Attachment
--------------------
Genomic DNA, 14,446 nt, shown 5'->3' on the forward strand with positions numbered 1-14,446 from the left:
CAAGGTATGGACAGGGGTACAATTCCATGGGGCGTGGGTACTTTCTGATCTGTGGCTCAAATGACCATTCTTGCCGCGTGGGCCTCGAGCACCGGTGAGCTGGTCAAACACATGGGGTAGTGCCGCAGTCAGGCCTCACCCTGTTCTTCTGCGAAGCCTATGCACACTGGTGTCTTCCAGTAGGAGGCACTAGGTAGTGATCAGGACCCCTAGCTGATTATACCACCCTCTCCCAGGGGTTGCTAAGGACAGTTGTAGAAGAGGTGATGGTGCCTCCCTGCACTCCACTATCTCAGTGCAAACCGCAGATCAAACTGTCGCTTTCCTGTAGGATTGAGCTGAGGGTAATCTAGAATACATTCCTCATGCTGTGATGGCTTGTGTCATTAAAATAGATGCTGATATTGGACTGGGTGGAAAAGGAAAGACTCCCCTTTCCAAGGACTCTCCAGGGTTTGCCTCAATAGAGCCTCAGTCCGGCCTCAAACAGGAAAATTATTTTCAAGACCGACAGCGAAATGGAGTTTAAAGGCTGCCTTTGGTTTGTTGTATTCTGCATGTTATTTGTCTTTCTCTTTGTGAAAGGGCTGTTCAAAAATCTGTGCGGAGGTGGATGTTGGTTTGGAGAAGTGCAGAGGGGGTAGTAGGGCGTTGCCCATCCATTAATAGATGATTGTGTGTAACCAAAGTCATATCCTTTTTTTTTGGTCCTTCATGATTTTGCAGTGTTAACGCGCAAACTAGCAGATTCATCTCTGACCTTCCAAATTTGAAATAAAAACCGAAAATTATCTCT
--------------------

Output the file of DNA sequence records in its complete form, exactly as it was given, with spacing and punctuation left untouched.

Genomic DNA, 14,446 nt, shown 5'->3' on the forward strand with positions numbered 1-14,446 from the left:
CAAGGTATGGACAGGGGTACAATTCCATGGGGCGTGGGTACTTTCTGATCTGTGGCTCAAATGACCATTCTTGCCGCGTGGGCCTCGAGCACCGGTGAGCTGGTCAAACACATGGGGTAGTGCCGCAGTCAGGCCTCACCCTGTTCTTCTGCGAAGCCTATGCACACTGGTGTCTTCCAGTAGGAGGCACTAGGTAGTGATCAGGACCCCTAGCTGATTATACCACCCTCTCCCAGGGGTTGCTAAGGACAGTTGTAGAAGAGGTGATGGTGCCTCCCTGCACTCCACTATCTCAGTGCAAACCGCAGATCAAACTGTCGCTTTCCTGTAGGATTGAGCTGAGGGTAATCTAGAATACATTCCTCATGCTGTGATGGCTTGTGTCATTAAAATAGATGCTGATATTGGACTGGGTGGAAAAGGAAAGACTCCCCTTTCCAAGGACTCTCCAGGGTTTGCCTCAATAGAGCCTCAGTCCGGCCTCAAACAGGAAAATTATTTTCAAGACCGACAGCGAAATGGAGTTTAAAGGCTGCCTTTGGTTTGTTGTATTCTGCATGTTATTTGTCTTTCTCTTTGTGAAAGGGCTGTTCAAAAATCTGTGCGGAGGTGGATGTTGGTTTGGAGAAGTGCAGAGGGGGTAGTAGGGCGTTGCCCATCCATTAATAGATGATTGTGTGTAACCAAAGTCATATCCTTTTTTTTTGGTCCTTCATGATTTTGCAGTGTTAACGCGCAAACTAGCAGATTCATCTCTGACCTTCCAAATTTGAAATAAAAACCGAAAATTATCTCT